The second story arc for DC’s ‘Before Watchmen’ run is an early look at Laurie Juspeczyk and her strained relationship with her mother, the first Silk Spectre.
Being embarrassed by your parents is nothing new for a teenager. But what if your mom was a tights-wearing female crime fighter with a less than squeaky clean social life? This is Laurie’s life at this moment. Her mother, Sally Jupiter, used to be a member of the Minutemen and has only ever wanted Laurie to take up the mantel of Silk Spectre, weather she wants to or not. ‘Silk Spectre’ is less Watchmen and more teen drama in which Laurie deals with high school things like relationships with boys and jealous socialites. However, while not as amazing as last weeks ‘Minutemen’, ‘Silk Spectre’ gets a few things really right.
There’s a wonderful little homage, to the original, in which Laurie is sitting quietly on her coach at home when she is suddenly attack by a silent but deadly intruder. Music plays in the background as Laurie fends for her life. Tables are broken, lamps are shattered and egos are bruised. There is a nice twist at the end of the sequence reminiscent of the Comedian’s fight in the pages of Watchmen. Fans will like that moment…I did.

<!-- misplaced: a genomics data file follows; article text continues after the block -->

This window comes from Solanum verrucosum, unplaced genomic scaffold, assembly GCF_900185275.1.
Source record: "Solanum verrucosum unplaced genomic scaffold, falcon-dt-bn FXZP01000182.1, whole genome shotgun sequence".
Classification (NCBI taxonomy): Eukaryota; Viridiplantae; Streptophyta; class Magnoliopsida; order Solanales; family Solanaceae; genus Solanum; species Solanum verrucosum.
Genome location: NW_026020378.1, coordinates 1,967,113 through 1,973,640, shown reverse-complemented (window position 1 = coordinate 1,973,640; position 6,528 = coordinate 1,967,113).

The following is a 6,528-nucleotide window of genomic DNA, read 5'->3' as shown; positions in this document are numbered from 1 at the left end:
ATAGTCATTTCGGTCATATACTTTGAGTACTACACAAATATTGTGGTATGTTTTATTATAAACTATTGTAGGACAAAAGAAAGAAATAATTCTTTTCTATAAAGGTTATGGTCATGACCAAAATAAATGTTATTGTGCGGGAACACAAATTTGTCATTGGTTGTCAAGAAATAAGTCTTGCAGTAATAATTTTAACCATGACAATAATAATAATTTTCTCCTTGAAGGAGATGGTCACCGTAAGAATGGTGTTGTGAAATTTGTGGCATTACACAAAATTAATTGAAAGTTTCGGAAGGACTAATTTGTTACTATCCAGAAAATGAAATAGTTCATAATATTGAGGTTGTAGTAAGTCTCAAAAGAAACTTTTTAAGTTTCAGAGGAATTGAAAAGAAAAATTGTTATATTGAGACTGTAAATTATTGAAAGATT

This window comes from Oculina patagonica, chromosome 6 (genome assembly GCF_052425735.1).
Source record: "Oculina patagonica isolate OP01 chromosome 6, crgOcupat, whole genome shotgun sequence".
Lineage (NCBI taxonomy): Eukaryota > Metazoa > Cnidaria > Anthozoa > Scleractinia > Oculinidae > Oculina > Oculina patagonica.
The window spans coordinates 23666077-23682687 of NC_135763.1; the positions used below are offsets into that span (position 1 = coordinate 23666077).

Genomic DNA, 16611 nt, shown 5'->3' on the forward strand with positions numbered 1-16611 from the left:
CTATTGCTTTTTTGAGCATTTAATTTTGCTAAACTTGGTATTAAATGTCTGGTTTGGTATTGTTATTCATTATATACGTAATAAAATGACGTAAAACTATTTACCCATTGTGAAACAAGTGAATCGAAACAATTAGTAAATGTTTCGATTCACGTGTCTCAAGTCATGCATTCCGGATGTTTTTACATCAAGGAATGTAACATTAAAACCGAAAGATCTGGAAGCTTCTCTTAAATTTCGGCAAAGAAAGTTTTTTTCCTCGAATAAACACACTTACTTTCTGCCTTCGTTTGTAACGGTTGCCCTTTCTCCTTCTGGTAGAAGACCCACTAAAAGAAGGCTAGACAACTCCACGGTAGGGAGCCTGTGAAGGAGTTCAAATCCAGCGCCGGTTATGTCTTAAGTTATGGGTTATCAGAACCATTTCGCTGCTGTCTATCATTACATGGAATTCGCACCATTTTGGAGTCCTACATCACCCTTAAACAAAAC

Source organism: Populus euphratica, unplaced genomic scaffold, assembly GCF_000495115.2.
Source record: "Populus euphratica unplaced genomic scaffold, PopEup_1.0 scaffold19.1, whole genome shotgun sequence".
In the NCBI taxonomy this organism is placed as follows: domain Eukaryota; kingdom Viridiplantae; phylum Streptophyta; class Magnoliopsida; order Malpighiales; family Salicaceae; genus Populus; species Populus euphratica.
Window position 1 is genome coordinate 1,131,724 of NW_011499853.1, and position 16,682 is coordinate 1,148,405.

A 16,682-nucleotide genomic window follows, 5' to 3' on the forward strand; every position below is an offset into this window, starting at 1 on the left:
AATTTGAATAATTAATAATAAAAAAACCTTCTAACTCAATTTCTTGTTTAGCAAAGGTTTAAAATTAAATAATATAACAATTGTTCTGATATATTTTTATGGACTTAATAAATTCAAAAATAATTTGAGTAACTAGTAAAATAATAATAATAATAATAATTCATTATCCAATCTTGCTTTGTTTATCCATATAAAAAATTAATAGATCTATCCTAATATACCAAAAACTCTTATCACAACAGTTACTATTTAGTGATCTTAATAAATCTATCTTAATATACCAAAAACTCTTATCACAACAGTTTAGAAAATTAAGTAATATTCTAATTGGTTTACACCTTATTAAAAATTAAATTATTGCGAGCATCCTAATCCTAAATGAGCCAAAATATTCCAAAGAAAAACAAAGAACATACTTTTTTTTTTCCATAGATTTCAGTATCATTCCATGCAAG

The biggest win for this first issue is the strained relationship between Laurie and her mother. We know they’ve never really seen eye to eye but we get a really good foundation for it here. In one of the best early moments of the issue, Sally lies to Laurie about her father (we know the truth) and than gives here a useful but un-motherly piece of advice that showcases how good Cookes writing is when she says “You’re too young to hate. Wait until you’re older and the world gives you a good reason. Trust me, it won’t let you down.” Good stuff mom, what a downer. Laurie has a lot of good reasons for not wanting to follow in her mothers footsteps.
Amanda Conner’s art is also very indicative of the storyline itself. It’s very subtle and delicate in a way that really comes across on Laurie especially. She is slightly unsure of herself and her place but also very strong and sexy. There’s an interesting use of space within the panels that Conner uses to highlight Laurie’s budding adolescence. From time to time she slips into these brief daydreams that are fun to see pop up through the pages. They take up minimal real estate but accomplish a lot, similar to what Cooke did with Minutemen, just…cuter.
I would recommend this one if only too see how Sally attempts to get Laurie in shape, both physically and mentally, to wear the yellow suit one day.